The history of zombies is a long and tragic one, with the term first coming into use around 700 AD.
Of all the monsters in media history, zombies seem to be trending a lot these days (which is a nice deviation from sparkling vampires and womanizing werewolves). From classics like Night of the Living Dead to modern sensations like The Walking Dead, it seems we’re just fascinated with the idea of corpses coming back to chow down on our innards. These days, we understand that zombies are just a myth…but what if they were real?
Believe it or not, zombies weren’t concocted exclusively through storytelling. In fact, they’ve been the subject of study by archaeologists, anthropologists, and historians.
If you’re the kind of person who likes to dismiss your fears by saying “well, it’s all just fake,” then cross zombies off your list. Their presence in popular culture isn’t grounded in myth, but rather in history.
The First Zombies
The history of zombies is a complex and disturbing one. In classic pop culture, some zombies are depicted as walking around yelling “brrraaaaiiiinss” endlessly, to remind us of what they’re after. It’s safe to say that they’re the least indecisive when it comes to food choices. Sadly, most restaurants don’t carry their chosen menu item. But actual “undead” zombies were different. They didn’t eat brains, they weren’t dead, but they were quite disturbing.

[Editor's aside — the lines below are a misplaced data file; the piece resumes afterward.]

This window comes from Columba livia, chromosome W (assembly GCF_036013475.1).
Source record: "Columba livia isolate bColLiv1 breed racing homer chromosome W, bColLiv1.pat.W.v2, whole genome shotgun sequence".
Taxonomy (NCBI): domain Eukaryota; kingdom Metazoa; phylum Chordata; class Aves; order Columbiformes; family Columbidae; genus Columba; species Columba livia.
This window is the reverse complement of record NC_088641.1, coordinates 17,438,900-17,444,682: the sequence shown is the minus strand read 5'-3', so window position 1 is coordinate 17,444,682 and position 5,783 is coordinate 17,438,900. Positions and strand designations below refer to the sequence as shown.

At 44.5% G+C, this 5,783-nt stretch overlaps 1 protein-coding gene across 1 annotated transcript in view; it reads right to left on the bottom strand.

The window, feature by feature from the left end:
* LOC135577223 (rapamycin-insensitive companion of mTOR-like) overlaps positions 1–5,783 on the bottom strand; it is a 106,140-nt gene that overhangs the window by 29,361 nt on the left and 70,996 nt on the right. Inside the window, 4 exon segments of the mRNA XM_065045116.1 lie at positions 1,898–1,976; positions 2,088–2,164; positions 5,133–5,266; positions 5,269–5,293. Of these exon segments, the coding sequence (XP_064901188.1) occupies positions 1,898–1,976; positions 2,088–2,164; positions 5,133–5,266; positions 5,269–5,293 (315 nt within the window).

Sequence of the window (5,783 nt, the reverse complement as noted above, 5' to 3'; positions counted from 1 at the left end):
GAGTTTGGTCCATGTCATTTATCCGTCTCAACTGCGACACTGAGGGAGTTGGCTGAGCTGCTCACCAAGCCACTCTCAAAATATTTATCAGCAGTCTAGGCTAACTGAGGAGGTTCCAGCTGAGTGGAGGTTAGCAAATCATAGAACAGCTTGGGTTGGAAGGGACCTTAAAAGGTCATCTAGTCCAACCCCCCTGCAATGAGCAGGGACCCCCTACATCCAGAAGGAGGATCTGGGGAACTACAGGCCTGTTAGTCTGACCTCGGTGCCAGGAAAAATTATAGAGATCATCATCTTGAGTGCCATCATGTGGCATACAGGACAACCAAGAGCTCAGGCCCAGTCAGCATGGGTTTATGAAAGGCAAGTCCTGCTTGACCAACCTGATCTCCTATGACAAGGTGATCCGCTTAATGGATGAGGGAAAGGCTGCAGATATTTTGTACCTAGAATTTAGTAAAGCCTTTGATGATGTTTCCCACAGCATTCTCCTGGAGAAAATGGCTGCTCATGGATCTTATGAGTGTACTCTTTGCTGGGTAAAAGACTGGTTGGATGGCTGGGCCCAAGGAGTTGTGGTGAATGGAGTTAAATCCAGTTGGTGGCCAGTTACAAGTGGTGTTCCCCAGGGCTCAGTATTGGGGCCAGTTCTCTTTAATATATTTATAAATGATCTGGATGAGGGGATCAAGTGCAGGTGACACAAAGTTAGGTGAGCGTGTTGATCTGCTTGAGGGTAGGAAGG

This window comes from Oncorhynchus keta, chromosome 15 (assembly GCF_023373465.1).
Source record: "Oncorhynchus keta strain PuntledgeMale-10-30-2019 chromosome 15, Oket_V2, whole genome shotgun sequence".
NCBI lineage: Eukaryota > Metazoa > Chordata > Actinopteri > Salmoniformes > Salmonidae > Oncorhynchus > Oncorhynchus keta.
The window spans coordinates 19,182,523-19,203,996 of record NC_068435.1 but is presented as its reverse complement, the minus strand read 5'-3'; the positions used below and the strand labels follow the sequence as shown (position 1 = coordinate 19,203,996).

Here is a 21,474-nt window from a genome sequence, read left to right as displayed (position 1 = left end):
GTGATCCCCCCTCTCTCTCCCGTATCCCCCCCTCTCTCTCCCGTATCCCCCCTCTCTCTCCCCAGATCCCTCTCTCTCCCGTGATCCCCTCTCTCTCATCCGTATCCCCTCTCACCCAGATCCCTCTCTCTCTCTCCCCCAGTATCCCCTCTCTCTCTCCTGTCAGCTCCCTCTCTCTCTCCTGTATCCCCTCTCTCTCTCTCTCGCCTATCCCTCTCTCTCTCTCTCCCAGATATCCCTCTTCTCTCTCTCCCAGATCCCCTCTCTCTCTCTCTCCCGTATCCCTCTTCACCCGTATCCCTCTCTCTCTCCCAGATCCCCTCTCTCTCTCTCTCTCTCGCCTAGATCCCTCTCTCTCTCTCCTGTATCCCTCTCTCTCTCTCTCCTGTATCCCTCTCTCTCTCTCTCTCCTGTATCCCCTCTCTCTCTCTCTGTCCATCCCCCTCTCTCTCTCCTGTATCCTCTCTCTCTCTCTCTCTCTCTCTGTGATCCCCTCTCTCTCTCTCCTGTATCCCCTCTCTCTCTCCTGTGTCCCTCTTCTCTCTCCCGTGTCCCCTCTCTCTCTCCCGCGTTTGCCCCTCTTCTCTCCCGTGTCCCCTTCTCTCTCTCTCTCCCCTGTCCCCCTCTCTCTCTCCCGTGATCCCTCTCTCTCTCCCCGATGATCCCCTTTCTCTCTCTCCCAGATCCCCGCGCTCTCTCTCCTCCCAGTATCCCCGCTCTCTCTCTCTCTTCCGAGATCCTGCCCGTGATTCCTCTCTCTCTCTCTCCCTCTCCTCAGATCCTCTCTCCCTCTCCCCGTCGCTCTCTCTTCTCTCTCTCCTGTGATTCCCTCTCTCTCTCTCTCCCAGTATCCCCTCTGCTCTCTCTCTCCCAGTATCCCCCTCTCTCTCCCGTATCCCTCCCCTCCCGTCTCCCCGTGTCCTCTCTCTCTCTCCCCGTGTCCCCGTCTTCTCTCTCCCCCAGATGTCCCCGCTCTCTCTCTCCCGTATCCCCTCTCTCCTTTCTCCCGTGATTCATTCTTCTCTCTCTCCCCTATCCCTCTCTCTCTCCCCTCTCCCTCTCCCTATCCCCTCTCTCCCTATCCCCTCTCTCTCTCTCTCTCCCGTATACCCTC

According to anthropologists and historians, the term “zombie” can be traced to 700 A.D. In Kongo, Africa, the word nzambi referred to a dead person’s soul or spirit, which seems to describe a ghost, rather than a physical corpse.
A similar term, zonbi exists in Creole, a language from Haiti that also led to a dialect in Louisiana called Louisiana Creole. In both languages, the word refers to someone who has been resurrected as a mindless shell who can’t communicate or think independently.
But words are only the beginning. Zombies are actually scientifically plausible. Voodoo legends tell of special priests with the ability to magically raise the dead using a substance called coup padre. Sounds made up, right? Well, it’s not. Allegedly, this was a powder created from the poison of the blowfish, whose chemical ingredient is tetrodotoxin. Once consumed, the body soon enters a catatonic state, where heart rate, breathing, and body temperature drop to almost nothing. Naturally, people think the person is dead and bury him or her accordingly. But this isn’t the craziest part.